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Jack O' Lantern


The Ostrich Fern

fiddlehead300.jpg (59709 bytes)Fiddleheads, are the curled sprout of the Ostrich Fern, Matteucia struthiopteris, a delicate and delicious spring vegetable found in a variety of habitats across North America.

Look for fiddleheads as soon as the earliest spring flowers bloom and anywhere you've see ferns growing before. You want to harvest them while they still retain a curl at the top and like asparagus, use as much of the stem below the curl as you can collect. This part is often overlooked and is every bit as good as the top. The fiddleheads pictured left are actually a little small to harvest. Waiting until they are 6 to 10 inches tall will yield a lot more to eat. And when harvesting leave about half the fronds there to insure the survival of the fern.

There should be two types of fronds, the bright green infertile, food producing leaves (left) and the brown fertile spore producing fronds (below).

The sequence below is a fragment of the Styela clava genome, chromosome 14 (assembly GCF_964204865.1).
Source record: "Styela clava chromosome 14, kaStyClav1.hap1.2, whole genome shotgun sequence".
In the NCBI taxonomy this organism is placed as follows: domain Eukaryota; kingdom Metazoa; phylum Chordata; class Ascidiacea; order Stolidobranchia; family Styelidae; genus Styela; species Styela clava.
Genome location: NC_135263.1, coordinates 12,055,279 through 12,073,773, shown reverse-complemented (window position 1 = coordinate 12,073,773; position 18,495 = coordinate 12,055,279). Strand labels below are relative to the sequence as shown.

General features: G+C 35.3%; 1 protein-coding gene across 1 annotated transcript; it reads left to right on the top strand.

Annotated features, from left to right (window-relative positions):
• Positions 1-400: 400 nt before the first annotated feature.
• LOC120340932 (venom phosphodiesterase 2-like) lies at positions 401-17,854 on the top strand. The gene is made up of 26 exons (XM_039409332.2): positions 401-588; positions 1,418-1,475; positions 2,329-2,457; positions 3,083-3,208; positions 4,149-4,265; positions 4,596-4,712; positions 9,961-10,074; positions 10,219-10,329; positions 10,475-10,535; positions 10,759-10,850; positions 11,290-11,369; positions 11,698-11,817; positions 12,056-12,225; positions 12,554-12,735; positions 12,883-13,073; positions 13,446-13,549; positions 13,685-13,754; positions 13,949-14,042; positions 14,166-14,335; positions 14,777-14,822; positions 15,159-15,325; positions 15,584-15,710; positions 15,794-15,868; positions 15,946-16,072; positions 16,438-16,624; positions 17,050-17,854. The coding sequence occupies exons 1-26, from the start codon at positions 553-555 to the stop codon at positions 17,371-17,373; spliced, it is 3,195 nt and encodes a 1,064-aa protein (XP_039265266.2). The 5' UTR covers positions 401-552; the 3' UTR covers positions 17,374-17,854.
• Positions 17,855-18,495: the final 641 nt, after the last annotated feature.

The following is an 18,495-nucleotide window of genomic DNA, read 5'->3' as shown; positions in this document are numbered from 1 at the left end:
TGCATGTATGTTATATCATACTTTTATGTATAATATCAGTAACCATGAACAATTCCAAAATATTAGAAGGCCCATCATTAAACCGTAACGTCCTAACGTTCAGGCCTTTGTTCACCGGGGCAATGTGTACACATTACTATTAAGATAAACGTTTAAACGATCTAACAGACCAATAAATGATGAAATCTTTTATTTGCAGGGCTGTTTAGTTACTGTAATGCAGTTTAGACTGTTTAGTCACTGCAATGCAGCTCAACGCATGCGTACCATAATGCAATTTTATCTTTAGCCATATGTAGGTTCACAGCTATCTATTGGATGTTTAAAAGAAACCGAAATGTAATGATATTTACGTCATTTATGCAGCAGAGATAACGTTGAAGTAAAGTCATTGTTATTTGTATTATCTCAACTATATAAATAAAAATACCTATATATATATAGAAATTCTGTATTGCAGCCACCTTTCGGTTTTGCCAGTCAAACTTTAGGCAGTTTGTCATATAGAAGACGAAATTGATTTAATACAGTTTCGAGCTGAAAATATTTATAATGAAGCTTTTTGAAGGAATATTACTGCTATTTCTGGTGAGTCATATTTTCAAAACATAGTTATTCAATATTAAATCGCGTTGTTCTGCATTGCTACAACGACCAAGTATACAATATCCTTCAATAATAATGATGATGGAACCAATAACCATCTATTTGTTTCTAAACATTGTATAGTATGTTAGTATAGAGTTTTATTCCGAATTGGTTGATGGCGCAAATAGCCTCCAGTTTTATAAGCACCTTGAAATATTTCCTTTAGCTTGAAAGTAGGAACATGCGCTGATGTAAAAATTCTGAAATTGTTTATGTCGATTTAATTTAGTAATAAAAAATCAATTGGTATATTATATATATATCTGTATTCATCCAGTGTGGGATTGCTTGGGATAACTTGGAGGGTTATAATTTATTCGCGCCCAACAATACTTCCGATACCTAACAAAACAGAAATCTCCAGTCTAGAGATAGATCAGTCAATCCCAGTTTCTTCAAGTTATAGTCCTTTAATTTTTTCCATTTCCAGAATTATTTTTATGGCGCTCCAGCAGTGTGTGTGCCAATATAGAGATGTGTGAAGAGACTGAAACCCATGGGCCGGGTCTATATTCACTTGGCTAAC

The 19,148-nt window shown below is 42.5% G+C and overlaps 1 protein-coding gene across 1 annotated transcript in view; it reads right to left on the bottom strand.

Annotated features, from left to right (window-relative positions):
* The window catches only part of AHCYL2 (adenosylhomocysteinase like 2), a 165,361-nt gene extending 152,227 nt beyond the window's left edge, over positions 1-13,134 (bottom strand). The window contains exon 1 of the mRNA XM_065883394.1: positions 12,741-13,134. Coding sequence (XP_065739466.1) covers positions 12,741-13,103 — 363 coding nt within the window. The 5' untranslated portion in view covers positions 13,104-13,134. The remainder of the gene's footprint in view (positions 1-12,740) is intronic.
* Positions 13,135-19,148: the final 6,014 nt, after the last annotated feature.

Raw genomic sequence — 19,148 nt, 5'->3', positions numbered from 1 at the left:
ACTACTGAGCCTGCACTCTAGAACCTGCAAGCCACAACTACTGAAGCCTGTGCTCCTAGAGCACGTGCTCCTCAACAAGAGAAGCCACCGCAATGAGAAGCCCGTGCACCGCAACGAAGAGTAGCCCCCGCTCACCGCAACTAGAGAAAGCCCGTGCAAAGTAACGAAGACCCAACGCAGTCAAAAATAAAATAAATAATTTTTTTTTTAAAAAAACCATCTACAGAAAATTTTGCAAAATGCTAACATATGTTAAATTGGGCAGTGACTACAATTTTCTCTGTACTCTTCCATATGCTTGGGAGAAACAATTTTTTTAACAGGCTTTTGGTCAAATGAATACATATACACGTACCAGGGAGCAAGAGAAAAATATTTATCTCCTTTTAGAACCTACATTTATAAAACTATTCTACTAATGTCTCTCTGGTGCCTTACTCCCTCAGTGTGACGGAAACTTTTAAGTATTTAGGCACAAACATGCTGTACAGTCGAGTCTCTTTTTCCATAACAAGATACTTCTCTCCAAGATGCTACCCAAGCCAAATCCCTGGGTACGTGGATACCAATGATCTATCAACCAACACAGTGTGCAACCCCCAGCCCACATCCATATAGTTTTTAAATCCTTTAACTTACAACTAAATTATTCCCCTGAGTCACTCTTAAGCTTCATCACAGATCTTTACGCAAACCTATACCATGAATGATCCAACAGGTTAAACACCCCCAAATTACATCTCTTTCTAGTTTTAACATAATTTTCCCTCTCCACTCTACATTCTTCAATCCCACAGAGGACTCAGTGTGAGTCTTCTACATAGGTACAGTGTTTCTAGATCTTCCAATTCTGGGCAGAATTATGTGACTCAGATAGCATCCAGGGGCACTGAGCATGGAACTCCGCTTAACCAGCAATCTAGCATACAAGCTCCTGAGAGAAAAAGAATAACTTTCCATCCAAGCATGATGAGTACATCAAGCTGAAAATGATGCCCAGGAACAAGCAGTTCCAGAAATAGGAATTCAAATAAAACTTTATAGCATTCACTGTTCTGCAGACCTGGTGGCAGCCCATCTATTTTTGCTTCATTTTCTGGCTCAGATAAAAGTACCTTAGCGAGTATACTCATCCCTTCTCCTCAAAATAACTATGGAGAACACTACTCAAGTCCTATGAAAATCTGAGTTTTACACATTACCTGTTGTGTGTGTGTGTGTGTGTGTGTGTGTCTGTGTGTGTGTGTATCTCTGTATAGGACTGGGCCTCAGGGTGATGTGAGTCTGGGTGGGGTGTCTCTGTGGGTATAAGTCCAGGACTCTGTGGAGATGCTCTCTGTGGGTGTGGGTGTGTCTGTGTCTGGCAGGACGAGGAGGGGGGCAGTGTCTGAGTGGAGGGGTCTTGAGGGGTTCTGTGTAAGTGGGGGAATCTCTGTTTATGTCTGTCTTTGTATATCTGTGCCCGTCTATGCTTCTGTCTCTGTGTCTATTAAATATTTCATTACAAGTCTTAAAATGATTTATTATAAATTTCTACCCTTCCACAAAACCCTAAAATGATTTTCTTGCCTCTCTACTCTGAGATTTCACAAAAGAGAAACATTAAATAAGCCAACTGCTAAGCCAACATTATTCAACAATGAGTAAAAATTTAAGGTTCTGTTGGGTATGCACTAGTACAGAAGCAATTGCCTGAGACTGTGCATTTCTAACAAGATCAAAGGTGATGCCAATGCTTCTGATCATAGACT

The stem rising up to the fiddlehead should have a groove in it similar to a celery stalk but narrower and the stem should be smooth and not furry. fertilefronds250.jpg (48916 bytes)

The distinctive feature of the Ostrich Fern is the brown papery material you can see in the picture above. It may be stuck in the curl but shouldn't stick to the stem.

One nice thing about fiddleheads is that there are no deadly ferns but some can get you sick, some people may be allergic, and I would always cook them to avoid bacteria...salmonella, etc. which I've heard can be a problem.

Wash the fronds, or even soak in salted water to chase the bugs out and saute with butter. For a change try sauteing with chives and chive flowers or adding a little white wine and Dijon mustard.

Happy Foraging

-Roy Reehil

Related: A Forager's Spring Feast


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